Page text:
Current events demonstrate need for task force reviewing community policing standards (Capitol Update)

Rep. Monroe Nichols, D-Tulsa, has announced he will introduce three measures next session dealing with police use of deadly force. The bills will be: 

  • establish a state task force to review and recommend community policing standards in Oklahoma regarding use of deadly force by law enforcement; 
  • require an independent investigation of excessive force cases, and 
  • create an Oklahoma law enforcement database that would allow departments to learn if an applicant has previously resigned other employment during an internal investigation and prior to being fired for cause.

As reform proposals go, these seem to be about as moderate as you could imagine. But they will no doubt face opposition. In fact, Nichols filed the “community standards task force” bills in 2017 and again in 2020. Nichols expressed frustration that both bills were passed from committee early in session but over the three-year period neither received a floor hearing in the House. Rep. Nichols has requested an interim legislative study this fall on police use of force. 

In a related incident, a couple days after Rep. Nichols announced his legislative efforts, a Tulsa Police Department video was released showing two black teenagers walking down a neighborhood street in broad daylight talking and laughing with each other. A police cruiser turns around and two officers stop the boys, ostensibly for “jaywalking” because they were walking in the middle of a street with no sidewalks rather than to the side. It is not clear exactly what happens next, but the officers said they wanted to talk to the boys, and one of the boys, it is clear, does not want to talk to the officers. From there, he is wrestled to the ground, handcuffed, and arrested. The other boy is also handcuffed and made to sit on the ground. He was later released because he was “cooperative.”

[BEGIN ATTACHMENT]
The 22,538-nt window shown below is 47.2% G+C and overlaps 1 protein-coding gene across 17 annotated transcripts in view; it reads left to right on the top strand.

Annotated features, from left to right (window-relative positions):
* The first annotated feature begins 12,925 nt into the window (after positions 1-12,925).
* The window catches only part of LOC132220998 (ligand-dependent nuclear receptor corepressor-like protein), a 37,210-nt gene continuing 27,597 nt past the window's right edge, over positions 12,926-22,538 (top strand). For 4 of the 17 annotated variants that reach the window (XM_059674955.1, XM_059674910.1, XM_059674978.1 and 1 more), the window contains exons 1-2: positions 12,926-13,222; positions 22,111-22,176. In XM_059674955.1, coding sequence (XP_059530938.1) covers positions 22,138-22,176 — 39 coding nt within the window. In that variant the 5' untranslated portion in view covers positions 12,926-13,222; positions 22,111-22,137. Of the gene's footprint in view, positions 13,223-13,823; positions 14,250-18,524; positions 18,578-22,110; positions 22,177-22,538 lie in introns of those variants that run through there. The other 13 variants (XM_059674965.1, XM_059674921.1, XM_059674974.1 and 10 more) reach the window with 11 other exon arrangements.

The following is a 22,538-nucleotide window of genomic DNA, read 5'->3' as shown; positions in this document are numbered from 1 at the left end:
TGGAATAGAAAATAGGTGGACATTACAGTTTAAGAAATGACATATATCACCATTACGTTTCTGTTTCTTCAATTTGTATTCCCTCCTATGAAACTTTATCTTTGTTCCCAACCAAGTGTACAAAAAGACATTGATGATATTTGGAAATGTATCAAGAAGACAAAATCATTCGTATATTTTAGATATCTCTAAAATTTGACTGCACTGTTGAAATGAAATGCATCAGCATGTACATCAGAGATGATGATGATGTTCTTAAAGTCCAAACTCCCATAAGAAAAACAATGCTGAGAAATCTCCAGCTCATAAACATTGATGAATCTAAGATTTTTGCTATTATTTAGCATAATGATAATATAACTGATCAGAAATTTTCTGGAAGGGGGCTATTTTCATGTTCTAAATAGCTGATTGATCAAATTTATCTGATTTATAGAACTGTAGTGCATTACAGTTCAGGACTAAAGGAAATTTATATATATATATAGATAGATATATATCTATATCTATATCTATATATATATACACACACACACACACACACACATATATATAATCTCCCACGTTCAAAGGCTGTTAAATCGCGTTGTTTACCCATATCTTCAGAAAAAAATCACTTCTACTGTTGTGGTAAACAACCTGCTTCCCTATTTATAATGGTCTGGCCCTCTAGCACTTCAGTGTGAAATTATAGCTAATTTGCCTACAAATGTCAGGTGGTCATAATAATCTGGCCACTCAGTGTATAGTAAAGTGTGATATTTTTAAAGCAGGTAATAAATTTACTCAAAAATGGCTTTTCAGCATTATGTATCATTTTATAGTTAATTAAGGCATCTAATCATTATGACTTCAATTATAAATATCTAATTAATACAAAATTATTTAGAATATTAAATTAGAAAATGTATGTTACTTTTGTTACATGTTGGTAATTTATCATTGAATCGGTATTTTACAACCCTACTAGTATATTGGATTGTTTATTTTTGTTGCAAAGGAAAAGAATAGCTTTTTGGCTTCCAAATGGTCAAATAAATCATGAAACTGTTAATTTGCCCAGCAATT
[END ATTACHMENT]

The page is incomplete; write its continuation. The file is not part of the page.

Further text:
No one died, but this video began much like other videos seen lately that ended with a death. Maybe the teenager is fortunate the officers were able to subdue him and he did not take off running. Tulsa Mayor G.T. Bynum in a statement said, “The officers in this unit focus on removal of illegal guns from the streets.” He perhaps inadvertently revealed what really was going on. The officers saw a couple Black kids and thought they might be in possession of something illegal. The kids knew exactly what was going on. They kept saying “we don’t have anything.”

A lot of people are going to say if the teen had just done what the police told him to do, none of this would have happened. That is probably true. But, so what? Who thought it was a good idea to send these officers out on the streets to “focus on removing illegal guns” without teaching them that citizens in a free country don’t have to stop and talk to the police or let themselves be searched if they don’t want to? There was no reasonable suspicion the boys were up to anything criminal.

If the officers were really concerned about jaywalking, write the boys a ticket and move on. Jaywalking was not the point. The mayor said as much. And thousands of protesters, along with everyone else, knows which group of people get stopped and “talked to” for jaywalking or “no tail light” or “changing lanes without signaling.” There is a bigger problem here than just the actions of these two officers. People are tired of it, and they are not all Black. A viewing of this video demonstrates better than words why Rep. Nichols’ task force is needed. 


Steve Lewis served as Speaker of the Oklahoma House of Representatives from 1989-1990. He currently practices law in Tulsa and represents clients at the Capitol.

Leave a Reply

This site uses Akismet to reduce spam. Learn how your comment data is processed.